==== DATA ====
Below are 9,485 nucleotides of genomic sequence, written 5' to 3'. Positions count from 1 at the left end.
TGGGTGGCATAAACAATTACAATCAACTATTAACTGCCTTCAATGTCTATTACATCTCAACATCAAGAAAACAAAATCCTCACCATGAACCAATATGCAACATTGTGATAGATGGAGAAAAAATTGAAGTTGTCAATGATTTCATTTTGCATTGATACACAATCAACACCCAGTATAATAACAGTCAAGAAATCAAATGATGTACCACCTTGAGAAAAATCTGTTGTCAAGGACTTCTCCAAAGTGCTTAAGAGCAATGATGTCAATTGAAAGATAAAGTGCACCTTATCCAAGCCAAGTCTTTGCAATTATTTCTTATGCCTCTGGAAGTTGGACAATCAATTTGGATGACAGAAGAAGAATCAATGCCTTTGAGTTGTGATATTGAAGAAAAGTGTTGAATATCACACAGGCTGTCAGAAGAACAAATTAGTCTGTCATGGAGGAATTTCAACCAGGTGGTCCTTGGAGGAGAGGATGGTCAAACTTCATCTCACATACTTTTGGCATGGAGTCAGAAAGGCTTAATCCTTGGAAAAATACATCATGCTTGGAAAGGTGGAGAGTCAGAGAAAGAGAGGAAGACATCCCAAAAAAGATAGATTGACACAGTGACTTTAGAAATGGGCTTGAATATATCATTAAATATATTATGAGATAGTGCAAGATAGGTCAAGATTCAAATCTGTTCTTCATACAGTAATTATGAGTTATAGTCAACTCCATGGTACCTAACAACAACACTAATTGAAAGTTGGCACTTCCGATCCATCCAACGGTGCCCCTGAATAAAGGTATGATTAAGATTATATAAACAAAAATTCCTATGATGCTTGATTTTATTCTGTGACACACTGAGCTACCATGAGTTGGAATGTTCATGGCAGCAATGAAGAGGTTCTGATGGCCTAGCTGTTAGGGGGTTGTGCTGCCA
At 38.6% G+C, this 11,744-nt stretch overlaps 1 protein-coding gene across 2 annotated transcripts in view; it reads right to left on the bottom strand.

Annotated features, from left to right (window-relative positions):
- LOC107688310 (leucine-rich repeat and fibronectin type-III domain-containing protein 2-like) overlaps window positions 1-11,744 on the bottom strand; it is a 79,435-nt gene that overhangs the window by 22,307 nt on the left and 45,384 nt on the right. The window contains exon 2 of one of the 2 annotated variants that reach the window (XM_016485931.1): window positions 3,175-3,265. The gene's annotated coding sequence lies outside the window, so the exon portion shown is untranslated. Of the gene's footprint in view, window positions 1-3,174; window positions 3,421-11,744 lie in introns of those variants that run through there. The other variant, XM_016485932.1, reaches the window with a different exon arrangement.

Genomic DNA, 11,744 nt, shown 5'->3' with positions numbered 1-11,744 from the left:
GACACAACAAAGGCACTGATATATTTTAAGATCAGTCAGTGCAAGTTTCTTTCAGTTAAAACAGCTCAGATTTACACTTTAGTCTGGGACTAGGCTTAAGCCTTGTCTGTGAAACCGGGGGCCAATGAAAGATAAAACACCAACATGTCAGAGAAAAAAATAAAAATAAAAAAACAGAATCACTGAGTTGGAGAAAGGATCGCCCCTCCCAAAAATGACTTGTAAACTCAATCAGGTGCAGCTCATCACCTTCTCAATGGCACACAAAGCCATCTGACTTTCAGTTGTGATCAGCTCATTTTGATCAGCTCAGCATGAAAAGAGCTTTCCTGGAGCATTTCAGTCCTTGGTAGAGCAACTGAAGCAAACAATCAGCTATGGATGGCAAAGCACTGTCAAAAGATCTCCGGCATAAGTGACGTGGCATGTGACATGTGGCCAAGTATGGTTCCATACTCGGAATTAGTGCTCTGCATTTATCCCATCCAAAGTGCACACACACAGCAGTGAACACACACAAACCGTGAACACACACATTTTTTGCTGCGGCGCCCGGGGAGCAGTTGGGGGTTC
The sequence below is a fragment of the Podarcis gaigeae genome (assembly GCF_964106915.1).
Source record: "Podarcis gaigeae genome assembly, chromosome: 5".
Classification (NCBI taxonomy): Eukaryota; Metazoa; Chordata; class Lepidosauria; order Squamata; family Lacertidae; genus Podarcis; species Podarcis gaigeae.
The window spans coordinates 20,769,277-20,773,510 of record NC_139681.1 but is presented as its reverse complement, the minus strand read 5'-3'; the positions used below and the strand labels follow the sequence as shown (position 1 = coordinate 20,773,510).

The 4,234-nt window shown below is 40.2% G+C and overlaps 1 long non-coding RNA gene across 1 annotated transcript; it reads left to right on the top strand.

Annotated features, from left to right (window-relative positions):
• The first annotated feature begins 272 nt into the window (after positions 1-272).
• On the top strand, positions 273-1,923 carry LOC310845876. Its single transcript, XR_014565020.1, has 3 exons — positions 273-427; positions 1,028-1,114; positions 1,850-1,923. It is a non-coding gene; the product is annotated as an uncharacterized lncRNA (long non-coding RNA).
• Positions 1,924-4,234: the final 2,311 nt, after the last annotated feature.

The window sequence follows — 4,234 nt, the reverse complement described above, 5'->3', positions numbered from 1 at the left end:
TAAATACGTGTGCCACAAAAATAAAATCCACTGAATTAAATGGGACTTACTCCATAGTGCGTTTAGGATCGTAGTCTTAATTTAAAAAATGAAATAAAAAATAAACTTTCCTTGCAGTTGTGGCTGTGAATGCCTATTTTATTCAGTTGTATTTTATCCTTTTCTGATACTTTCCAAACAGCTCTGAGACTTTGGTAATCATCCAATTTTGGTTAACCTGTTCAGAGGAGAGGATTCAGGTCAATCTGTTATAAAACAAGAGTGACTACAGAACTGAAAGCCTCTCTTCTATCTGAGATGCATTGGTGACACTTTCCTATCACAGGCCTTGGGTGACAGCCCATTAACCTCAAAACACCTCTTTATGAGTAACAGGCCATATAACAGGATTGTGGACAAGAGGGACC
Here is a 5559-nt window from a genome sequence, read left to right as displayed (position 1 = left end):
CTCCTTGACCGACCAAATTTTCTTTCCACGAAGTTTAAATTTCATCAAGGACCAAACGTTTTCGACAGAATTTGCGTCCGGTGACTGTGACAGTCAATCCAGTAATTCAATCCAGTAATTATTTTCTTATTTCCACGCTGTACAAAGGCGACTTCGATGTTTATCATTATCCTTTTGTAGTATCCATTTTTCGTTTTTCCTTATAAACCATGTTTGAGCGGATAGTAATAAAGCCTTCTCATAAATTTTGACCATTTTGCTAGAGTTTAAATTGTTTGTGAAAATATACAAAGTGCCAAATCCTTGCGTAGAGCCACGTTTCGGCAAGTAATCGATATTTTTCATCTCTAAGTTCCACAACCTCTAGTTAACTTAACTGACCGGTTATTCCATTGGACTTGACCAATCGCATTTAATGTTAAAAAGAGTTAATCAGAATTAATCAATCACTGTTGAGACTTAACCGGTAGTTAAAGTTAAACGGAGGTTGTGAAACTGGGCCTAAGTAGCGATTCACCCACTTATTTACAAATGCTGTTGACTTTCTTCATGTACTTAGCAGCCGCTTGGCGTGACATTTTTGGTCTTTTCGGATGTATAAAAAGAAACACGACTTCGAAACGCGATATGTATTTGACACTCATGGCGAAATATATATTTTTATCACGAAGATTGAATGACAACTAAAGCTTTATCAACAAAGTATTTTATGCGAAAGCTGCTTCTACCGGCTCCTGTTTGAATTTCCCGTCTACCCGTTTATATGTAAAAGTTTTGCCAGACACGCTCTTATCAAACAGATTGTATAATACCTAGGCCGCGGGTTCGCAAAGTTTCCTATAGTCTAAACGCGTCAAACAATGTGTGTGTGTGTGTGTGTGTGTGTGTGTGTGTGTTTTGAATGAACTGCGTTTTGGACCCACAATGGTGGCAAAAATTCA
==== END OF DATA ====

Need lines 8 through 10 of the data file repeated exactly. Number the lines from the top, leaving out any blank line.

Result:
The sequence below is a fragment of the Podarcis gaigeae genome (assembly GCF_964106915.1).
Source record: "Podarcis gaigeae genome assembly, chromosome: 5".
Classification (NCBI taxonomy): Eukaryota; Metazoa; Chordata; class Lepidosauria; order Squamata; family Lacertidae; genus Podarcis; species Podarcis gaigeae.